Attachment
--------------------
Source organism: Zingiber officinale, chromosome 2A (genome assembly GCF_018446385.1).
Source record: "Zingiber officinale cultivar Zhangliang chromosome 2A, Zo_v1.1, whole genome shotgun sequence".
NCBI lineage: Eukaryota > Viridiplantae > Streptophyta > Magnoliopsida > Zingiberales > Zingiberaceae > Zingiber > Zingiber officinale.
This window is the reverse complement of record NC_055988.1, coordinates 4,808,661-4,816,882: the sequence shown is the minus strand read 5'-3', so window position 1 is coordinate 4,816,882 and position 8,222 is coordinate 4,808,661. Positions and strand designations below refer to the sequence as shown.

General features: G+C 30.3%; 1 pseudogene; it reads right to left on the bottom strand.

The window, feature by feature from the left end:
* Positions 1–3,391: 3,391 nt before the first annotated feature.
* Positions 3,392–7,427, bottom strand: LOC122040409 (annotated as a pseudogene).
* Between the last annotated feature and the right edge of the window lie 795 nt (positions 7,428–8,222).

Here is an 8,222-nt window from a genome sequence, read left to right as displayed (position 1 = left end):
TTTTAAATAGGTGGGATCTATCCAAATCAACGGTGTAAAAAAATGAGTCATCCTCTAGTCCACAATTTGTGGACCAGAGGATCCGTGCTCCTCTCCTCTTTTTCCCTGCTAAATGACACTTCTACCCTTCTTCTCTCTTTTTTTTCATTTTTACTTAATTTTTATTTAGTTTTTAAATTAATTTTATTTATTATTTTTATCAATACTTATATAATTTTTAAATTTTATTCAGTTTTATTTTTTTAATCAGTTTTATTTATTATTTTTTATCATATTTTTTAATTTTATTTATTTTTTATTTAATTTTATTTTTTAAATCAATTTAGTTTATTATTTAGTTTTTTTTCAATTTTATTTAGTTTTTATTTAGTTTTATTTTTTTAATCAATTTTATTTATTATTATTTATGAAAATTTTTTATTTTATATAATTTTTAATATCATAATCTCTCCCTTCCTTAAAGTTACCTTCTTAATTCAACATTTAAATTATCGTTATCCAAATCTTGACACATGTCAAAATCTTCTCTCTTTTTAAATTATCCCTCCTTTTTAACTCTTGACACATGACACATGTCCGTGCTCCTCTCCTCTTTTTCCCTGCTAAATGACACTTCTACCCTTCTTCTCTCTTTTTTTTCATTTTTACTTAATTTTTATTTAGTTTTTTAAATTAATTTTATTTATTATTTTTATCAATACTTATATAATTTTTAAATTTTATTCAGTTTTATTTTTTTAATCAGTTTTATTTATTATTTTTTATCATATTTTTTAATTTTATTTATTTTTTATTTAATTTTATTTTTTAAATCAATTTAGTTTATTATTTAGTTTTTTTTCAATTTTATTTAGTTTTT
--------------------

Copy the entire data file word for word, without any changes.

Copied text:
Source organism: Zingiber officinale, chromosome 2A (genome assembly GCF_018446385.1).
Source record: "Zingiber officinale cultivar Zhangliang chromosome 2A, Zo_v1.1, whole genome shotgun sequence".
NCBI lineage: Eukaryota > Viridiplantae > Streptophyta > Magnoliopsida > Zingiberales > Zingiberaceae > Zingiber > Zingiber officinale.
This window is the reverse complement of record NC_055988.1, coordinates 4,808,661-4,816,882: the sequence shown is the minus strand read 5'-3', so window position 1 is coordinate 4,816,882 and position 8,222 is coordinate 4,808,661. Positions and strand designations below refer to the sequence as shown.

General features: G+C 30.3%; 1 pseudogene; it reads right to left on the bottom strand.

The window, feature by feature from the left end:
* Positions 1–3,391: 3,391 nt before the first annotated feature.
* Positions 3,392–7,427, bottom strand: LOC122040409 (annotated as a pseudogene).
* Between the last annotated feature and the right edge of the window lie 795 nt (positions 7,428–8,222).

Here is an 8,222-nt window from a genome sequence, read left to right as displayed (position 1 = left end):
TTTTAAATAGGTGGGATCTATCCAAATCAACGGTGTAAAAAAATGAGTCATCCTCTAGTCCACAATTTGTGGACCAGAGGATCCGTGCTCCTCTCCTCTTTTTCCCTGCTAAATGACACTTCTACCCTTCTTCTCTCTTTTTTTTCATTTTTACTTAATTTTTATTTAGTTTTTAAATTAATTTTATTTATTATTTTTATCAATACTTATATAATTTTTAAATTTTATTCAGTTTTATTTTTTTAATCAGTTTTATTTATTATTTTTTATCATATTTTTTAATTTTATTTATTTTTTATTTAATTTTATTTTTTAAATCAATTTAGTTTATTATTTAGTTTTTTTTCAATTTTATTTAGTTTTTATTTAGTTTTATTTTTTTAATCAATTTTATTTATTATTATTTATGAAAATTTTTTATTTTATATAATTTTTAATATCATAATCTCTCCCTTCCTTAAAGTTACCTTCTTAATTCAACATTTAAATTATCGTTATCCAAATCTTGACACATGTCAAAATCTTCTCTCTTTTTAAATTATCCCTCCTTTTTAACTCTTGACACATGACACATGTCCGTGCTCCTCTCCTCTTTTTCCCTGCTAAATGACACTTCTACCCTTCTTCTCTCTTTTTTTTCATTTTTACTTAATTTTTATTTAGTTTTTTAAATTAATTTTATTTATTATTTTTATCAATACTTATATAATTTTTAAATTTTATTCAGTTTTATTTTTTTAATCAGTTTTATTTATTATTTTTTATCATATTTTTTAATTTTATTTATTTTTTATTTAATTTTATTTTTTAAATCAATTTAGTTTATTATTTAGTTTTTTTTCAATTTTATTTAGTTTTT